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post #16 of 27 Old 09-01-2011 Thread Starter
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I tried to get a quote on welding a patch on from Atlantic Spars today and they said they never repair fuel tanks. They would gladly build me one for about $1,100. John Justin gave me a ballpark estimate of $450.

I examined the inside of my tank today by putting a digital camera into the access port and taking photos. In general, the tank looks to be in quite good shape inside. The welds look somewhat like they are rusting, which they're obviously not, but that may be how an unpolished weld in aluminum looks. I am really tempted to try the epoxy and fiberglass method that the West System folks suggested so I can get the project done and go back to doing some sailing.

Al
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post #17 of 27 Old 09-12-2011
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If you do that you're out only about $50 plus your time. Sounds like an acceptable risk Vs. the $$ savings.

I'm always torn when repairs are needed between having it (re)done perfect, Bristol, factory fresh versus whatever farmer's fix I can come up with that is safe. The lightness of of my wallet at the time is usually the determinant. And doing the cheapest, lowest tech quasi-temporary repair will give you practice for when something breaks in some far-flung locale during your circumnavigation!



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Originally Posted by AlLorman View Post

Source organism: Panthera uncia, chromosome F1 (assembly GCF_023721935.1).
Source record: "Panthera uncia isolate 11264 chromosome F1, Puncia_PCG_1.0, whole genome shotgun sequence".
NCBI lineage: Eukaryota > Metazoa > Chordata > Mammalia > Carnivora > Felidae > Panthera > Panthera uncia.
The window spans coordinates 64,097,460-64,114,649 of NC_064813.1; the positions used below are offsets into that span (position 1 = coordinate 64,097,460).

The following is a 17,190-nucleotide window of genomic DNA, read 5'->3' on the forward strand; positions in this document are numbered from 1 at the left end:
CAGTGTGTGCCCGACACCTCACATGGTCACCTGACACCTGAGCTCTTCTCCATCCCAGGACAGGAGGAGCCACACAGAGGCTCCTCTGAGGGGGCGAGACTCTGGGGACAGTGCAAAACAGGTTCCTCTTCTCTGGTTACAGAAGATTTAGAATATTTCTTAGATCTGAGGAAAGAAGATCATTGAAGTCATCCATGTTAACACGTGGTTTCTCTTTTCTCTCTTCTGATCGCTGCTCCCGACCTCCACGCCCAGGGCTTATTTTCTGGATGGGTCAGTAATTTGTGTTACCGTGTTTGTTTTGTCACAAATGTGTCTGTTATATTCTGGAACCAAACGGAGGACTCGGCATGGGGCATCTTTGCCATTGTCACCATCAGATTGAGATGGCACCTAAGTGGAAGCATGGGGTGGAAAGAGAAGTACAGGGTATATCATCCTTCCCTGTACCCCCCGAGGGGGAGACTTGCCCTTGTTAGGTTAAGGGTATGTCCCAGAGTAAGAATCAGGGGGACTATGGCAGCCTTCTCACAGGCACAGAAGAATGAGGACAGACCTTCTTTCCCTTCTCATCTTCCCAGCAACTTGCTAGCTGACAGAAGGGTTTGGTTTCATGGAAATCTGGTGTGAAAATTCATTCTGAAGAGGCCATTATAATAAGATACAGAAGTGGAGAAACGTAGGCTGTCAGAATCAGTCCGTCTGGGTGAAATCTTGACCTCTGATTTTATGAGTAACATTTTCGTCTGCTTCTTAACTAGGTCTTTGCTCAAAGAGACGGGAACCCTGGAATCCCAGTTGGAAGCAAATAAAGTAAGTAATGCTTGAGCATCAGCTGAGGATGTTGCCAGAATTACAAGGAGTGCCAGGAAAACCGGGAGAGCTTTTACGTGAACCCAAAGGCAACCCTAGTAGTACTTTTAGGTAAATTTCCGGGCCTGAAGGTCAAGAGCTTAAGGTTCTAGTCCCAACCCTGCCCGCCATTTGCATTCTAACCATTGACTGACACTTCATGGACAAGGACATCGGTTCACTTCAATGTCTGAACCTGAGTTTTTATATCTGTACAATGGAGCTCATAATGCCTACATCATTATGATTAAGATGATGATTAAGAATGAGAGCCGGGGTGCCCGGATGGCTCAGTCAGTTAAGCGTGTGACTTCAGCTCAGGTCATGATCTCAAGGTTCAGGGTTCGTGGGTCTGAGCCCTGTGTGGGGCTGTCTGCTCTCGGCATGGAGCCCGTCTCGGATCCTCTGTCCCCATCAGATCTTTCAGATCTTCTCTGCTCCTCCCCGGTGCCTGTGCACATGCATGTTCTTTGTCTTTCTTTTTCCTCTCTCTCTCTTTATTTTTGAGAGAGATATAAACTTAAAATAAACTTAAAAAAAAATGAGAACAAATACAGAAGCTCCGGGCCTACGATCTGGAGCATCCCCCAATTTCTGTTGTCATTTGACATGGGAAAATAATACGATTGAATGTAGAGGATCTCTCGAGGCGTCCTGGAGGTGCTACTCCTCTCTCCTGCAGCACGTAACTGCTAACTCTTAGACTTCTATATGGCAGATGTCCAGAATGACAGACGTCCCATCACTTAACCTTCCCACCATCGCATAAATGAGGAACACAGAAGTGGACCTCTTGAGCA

I am really tempted to try the epoxy and fiberglass method that the West System folks suggested so I can get the project done and go back to doing some sailing.

Al

Ryan Roberts
S/V ARGO - Pacific Seacraft 37 Hull No. 309
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post #18 of 27 Old 09-12-2011
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fuel tank

try pacific seacraft , thumper or steve could give you a price on a new tank fiberglass, the alum. fuel tanks set to low in the bilge. a patch will work but , for how long ?
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post #19 of 27 Old 09-14-2011 Thread Starter
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A new factory fiberglass tank is ridiculously expensive, 2 or 3 grand (frankly, as is everything I've asked Pacific Seacraft for a price quote on). My tank developed a hole not because it sat too low in the bilge, which was surprisingly dry, but because some wet crud was trapped against one spot in the tank. I've eliminated the crud trap.

Al
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post #20 of 27 Old 09-14-2011
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The tank can be repaired using the same technique as used in the fabrication of the Vans RV series aircraft. You could even cut an inspection hole in the tank to make sure you are doing all of the corroded areas. Not that tough. Just some sheet aluminum, rivets and sealant will do the job. Not to mention the grunt work of R&R.